Canvi & Temps: An Exploration of Science Over Time

Bestiario, the group behind 6pli and a number of other network projects, released their most recent project - Canvi & Temps - that explores the complexity of science since the early 1920s.

The first part, Temps, is two linked charts stacked on top of each other. On top are individual articles and on bottom are tags that provide context to those articles. You'll probably be tempted to read the visualization as a stacked area chart, but that wouldn't quite work. Bar height doesn't really mean anything other than there were more articles or tags in a year when the bars are small. Instead, color indicates count. Roll over an article and see the related tags over time or vice verrsa.

It reminds me a lot of Bestiario's earlier Atlas of Electromagnetic Space.

Then there's Canvi, which is a network view of tags and links:

Science Network

I'm not completely sure what I'm looking at with Canvi. It's more artistic expression than utility, I think. From the Bestiario blog:

The uniqueness of Canvi lays in the fact that it explores new node positioning techniques as well as their spatial relations. In particular Canvi combines different techniques (geometric paradigms) subtly alternating between nodes and their relation. This means that the representation of the network is in constant movement (a breathing sort of movement), this way offering a broader perception of the local network.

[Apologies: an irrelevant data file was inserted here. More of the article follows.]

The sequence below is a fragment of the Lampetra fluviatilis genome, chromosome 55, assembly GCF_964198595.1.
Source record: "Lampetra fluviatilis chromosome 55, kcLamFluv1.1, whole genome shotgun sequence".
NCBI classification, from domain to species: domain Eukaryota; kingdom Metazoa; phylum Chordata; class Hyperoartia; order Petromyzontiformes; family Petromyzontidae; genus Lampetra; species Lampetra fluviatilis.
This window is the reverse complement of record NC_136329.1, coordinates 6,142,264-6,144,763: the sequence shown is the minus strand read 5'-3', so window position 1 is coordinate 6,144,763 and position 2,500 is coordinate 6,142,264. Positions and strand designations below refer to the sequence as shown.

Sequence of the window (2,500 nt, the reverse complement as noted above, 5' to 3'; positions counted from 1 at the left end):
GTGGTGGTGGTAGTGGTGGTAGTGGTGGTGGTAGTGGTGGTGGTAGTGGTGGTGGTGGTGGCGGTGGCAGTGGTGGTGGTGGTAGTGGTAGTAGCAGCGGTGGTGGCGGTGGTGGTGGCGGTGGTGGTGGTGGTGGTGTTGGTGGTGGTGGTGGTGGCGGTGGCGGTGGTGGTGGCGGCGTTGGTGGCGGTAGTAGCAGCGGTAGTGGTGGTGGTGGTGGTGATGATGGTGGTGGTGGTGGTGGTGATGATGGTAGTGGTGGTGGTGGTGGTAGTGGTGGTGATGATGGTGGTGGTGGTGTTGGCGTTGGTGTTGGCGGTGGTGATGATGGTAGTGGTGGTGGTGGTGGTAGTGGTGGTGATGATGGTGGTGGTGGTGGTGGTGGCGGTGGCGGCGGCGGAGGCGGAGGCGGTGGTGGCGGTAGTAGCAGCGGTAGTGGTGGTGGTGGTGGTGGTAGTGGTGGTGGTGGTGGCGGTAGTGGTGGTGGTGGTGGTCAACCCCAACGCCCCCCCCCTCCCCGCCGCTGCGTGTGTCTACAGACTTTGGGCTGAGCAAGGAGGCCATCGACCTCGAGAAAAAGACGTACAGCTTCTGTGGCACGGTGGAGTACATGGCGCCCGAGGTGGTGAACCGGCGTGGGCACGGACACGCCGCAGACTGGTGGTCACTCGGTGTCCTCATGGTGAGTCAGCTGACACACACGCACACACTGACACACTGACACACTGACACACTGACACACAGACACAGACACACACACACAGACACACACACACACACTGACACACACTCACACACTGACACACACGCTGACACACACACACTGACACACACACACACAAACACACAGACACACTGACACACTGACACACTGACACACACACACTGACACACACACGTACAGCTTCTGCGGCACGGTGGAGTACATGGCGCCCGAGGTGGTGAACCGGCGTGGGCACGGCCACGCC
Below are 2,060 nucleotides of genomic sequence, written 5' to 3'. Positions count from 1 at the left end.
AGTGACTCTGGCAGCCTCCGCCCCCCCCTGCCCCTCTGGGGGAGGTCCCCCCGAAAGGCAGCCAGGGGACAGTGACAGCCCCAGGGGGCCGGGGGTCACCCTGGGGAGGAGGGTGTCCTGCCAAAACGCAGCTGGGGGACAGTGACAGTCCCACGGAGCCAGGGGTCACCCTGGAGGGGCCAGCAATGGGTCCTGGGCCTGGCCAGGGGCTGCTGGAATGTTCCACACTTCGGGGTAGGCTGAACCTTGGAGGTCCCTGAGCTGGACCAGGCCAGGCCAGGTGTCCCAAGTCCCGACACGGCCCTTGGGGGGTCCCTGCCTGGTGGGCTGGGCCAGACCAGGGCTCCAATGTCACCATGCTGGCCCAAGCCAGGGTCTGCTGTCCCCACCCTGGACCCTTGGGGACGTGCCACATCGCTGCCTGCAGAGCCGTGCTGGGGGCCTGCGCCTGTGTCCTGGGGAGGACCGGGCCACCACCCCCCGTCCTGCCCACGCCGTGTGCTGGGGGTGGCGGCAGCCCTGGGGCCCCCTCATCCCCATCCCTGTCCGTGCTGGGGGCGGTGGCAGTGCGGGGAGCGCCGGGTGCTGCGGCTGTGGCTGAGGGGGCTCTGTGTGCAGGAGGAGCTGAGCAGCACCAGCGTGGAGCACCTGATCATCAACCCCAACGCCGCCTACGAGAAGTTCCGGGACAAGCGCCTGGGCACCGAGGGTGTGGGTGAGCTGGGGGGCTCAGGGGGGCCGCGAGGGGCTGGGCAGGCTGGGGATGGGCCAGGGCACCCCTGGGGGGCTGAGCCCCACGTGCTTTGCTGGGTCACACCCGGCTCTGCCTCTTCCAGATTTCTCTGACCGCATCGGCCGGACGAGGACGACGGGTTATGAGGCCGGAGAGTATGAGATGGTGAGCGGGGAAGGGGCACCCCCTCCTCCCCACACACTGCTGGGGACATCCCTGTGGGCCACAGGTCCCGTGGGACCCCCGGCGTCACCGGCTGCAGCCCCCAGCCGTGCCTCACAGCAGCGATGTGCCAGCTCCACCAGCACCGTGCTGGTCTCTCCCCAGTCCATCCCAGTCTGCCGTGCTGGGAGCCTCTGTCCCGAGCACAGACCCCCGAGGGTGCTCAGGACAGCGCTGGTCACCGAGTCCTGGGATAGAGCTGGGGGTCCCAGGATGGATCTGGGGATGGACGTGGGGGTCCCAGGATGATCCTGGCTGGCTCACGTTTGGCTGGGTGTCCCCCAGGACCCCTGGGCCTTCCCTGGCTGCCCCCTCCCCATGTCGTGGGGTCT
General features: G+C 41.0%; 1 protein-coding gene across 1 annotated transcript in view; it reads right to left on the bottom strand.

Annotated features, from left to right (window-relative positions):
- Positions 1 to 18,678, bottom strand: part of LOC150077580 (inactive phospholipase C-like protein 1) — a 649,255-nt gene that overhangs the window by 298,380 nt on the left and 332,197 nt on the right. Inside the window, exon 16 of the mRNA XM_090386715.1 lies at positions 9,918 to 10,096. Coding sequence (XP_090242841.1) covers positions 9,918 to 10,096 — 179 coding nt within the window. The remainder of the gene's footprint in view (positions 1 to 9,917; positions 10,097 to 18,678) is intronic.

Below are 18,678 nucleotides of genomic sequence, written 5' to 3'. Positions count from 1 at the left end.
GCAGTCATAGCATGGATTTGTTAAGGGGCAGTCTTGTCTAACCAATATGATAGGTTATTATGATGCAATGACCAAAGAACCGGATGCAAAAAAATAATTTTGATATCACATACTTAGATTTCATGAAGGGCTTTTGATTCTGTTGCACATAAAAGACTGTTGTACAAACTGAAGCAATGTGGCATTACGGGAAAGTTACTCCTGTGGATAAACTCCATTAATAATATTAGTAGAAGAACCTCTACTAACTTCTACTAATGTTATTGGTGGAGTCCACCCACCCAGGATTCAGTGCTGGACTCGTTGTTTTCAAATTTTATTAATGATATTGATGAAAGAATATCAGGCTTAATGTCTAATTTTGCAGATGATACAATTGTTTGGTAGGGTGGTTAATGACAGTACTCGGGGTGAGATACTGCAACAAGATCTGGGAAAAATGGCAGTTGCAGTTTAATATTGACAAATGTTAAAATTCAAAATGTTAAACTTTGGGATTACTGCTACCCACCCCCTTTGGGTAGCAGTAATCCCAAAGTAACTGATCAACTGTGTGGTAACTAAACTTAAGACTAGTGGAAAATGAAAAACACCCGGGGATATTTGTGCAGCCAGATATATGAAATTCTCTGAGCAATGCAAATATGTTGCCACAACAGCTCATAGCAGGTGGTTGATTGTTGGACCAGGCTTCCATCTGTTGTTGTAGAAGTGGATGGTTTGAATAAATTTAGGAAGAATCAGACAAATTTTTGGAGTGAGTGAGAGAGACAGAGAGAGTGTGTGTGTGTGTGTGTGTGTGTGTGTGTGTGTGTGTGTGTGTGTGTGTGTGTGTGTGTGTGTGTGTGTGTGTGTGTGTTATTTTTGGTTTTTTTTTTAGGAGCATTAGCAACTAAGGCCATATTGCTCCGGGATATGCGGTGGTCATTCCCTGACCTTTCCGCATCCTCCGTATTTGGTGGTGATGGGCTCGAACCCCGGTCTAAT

Yeah, I'm still not sure, but it's nice to look at. Ideas anyone?

[Thanks, Jose]


  • I don’t even know what’s going on with the first visualization. If it takes more than a couple of minutes to digest what I am supposed to make of the visualization, it loses any effectiveness for me.

    Canvi has some applicability and looks nice but it makes me seasick.


19 Maps That Will Blow Your Mind and Change the Way You See the World. Top All-time. You Won’t Believe Your Eyes. Watch.

Many lists of maps promise to change the way you see the world, but this one actually does.

Life expectancy changes

The data goes back to 1960 and up to the most current estimates for 2009. Each line represents a country.

Reviving the Statistical Atlas of the United States with New Data

Due to budget cuts, there is no plan for an updated atlas. So I recreated the original 1870 Atlas using today’s publicly available data.

The Most Unisex Names in US History

Moving on from the most trendy names in US history, let’s look at the most unisex ones. Some names have …